Friday, June 23, 2017

Come and Go With Me to My Father's Big House

Okay, Audio Adrenaline is not solemn worship music. It's a bunch of hyper guys singing songs about Jesus and they do get a bit rowdy. I've included the studio version which keeps the song between the ditches a little better than it does when the boys are over-stimulated by being before a crowd.

That said, we stole this song and sang it for Sabbath School at Tyler. The kids loved it and my guitar playing youths began taking it to, shall we say, more energetic levels.  For an old guy like me the song gets me woke up on Sabbath morning so I can make it through the sermon without snoring. Hey, I'm old. It happens.  The pastor used to use all those white heads doing the Sabbath sermon head bob as his cue to wind it up and get everyone off to potluck before he lost half his congregation to the sandman.

Anyway, here's the studio version of a song that seems to be based on an old camp meeting song we used to do when I was a kid - "Come and Go With Me, To My Father's House".  We used to put that kind of enthusiasm into the original when we were kids.

Once in a while it's good to do an old-fashioned gospel song that makes you want to shout for joy. This song is one of those!

My Generation

The Zimmers recreate the Beatles iconic Abby Road photo.

This week I got deep into a federal grant and didn't post any new songs. This is my secular song for the week. It's by a lovely group of senior citizens. The thing was first done about ten years ago. The group is called The Zimmers. Their lead singer here is 90 years old. He's since passed on and more boomers have filled in the lower ranks. They had a run on both Britain's Got Talent and America's Got Talent and people really love them.  It's appropriate that their first number is The Who's "Talkin' 'bout My Generation".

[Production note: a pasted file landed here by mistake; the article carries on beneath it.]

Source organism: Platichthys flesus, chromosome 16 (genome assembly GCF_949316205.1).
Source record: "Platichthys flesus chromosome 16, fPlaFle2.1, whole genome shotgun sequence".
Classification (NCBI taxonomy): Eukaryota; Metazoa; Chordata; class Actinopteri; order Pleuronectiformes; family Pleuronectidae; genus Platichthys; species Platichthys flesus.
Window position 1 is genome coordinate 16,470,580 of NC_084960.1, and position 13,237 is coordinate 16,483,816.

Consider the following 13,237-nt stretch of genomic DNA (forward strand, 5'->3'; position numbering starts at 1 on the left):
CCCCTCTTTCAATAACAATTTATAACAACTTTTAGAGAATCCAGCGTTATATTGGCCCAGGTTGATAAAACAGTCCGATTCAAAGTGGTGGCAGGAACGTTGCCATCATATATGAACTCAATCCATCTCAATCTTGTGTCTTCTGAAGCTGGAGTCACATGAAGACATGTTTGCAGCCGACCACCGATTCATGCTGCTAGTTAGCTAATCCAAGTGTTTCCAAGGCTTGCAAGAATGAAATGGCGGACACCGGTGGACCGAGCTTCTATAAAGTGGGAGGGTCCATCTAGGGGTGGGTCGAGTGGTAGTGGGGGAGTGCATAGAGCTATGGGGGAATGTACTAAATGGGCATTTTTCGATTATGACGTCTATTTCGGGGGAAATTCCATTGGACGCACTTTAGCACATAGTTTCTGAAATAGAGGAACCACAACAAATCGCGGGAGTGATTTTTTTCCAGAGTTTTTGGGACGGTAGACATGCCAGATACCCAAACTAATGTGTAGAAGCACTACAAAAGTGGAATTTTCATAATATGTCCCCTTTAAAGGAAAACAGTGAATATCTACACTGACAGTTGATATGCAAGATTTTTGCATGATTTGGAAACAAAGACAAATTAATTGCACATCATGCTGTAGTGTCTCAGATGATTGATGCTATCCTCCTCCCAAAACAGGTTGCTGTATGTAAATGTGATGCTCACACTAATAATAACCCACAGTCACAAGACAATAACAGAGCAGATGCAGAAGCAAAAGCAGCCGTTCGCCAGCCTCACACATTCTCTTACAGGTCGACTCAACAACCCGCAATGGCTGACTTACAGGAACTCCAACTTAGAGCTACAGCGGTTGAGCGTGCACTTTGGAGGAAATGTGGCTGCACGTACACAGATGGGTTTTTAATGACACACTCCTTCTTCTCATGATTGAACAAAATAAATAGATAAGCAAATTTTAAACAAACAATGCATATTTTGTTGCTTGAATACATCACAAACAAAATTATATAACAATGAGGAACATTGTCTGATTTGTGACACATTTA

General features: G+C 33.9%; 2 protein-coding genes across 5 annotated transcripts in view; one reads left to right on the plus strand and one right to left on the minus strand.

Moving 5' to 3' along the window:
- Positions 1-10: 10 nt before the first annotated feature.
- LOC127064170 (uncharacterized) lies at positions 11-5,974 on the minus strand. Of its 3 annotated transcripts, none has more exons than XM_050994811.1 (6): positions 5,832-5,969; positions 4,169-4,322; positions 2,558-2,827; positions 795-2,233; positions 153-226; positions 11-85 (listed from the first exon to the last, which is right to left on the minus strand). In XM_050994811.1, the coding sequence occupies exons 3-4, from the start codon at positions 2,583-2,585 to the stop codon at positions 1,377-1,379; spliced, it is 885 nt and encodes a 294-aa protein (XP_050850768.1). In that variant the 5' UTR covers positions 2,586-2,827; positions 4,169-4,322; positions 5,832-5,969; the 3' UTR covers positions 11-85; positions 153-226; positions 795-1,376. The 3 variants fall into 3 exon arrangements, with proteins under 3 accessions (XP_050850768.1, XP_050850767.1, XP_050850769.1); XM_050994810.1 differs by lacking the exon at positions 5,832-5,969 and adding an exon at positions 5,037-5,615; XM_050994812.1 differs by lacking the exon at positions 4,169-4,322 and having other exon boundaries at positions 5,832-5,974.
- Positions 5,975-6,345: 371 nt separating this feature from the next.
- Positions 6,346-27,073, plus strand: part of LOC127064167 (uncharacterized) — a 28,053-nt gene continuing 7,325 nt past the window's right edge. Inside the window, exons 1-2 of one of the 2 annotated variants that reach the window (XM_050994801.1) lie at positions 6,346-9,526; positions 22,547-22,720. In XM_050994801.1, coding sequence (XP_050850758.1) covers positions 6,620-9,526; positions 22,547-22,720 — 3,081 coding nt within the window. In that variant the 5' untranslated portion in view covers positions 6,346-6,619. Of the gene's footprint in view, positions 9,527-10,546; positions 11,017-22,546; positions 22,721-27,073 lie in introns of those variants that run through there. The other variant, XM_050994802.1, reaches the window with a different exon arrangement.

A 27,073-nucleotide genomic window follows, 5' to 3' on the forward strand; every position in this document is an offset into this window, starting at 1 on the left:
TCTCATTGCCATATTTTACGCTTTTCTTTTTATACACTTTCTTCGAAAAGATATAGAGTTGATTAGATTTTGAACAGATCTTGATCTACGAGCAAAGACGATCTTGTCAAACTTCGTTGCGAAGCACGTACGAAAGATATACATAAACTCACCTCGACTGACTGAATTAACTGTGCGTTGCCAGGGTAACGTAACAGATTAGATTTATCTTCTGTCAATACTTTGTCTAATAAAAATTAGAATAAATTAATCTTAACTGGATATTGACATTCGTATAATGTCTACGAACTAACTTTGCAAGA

These guys are really fun and the song is on my mp3 player don't ya' know!

And THAT my friend was the world's oldest Rock Band. They are collectively 3000 years old between them. I find that inspiring and encouraging.

Just sayin',

Tom King

Saturday, June 17, 2017



It's another Sabbath and it's kind of lonely up here in Washington. I miss my Tyler Church. This song is dear to me. It was written by my sons Matt and Micah and sung by my daughter, Meghan, her friend Lexa Arante, and my son Matthew singing and on guitar and accompanied by Scott Houghton and Dunn Arante at the Tyler SDA church. Micah was already gone by then. I remember how nervous he would have been up front. He used to visibly tremble when he got up front to sing. What was amazing was how willing he was to get up front and tell a story or do something. His children's stories were epic.  Matt wrote the tune, but the lyrics were Micah's.

Here's "The Miracle is Me."

Thursday, June 15, 2017

A Singing Frog

Okay, one of my favorite songs is sung by a banjo-playing puppet frog and I am not ashamed!  It's been done by other better singers like Kenny Loggins, Sarah McLachlan, Willie Nelson and Weezer, but my favorite by far is by Kermit the Frog as gently voiced by Jim Henson. A banjo playing frog singing on a lily pad in the middle of a swamp just appeals to me for some reason.

Here it is:

If you'd like to explore some other versions, here you are.  First up - Kenny Loggins:

Here's Sarah McLachlan's version:

And Willie Nelson's (next to Kermit, I like Willie's):

Here's Judy Collins' version:

Here's a version by (believe it or not) The Carpenters:

Here's Paul Williams. He wrote the original song. He gets all chatty before he sings it, but it's worth hearing if only to listen to the guy that wrote it.

And finally this sweet little version by Weezer and Hayley Williams

It's just a sweet little love song about yearning for peace and love and connectedness.  Seems a lot of people like that idea.

Tom KIng

Monday, June 12, 2017


I actually got unfriended by someone the other day. It's actually not that unusual for me. I tend to be on the outspoken side of the conversational spectrum and there are some folks who cannot bear to be contradicted. It's not just politics. I've lost both hard left and hard right "friends" who apparently were only friends so long as I did not bring up any good points when I disagreed with them.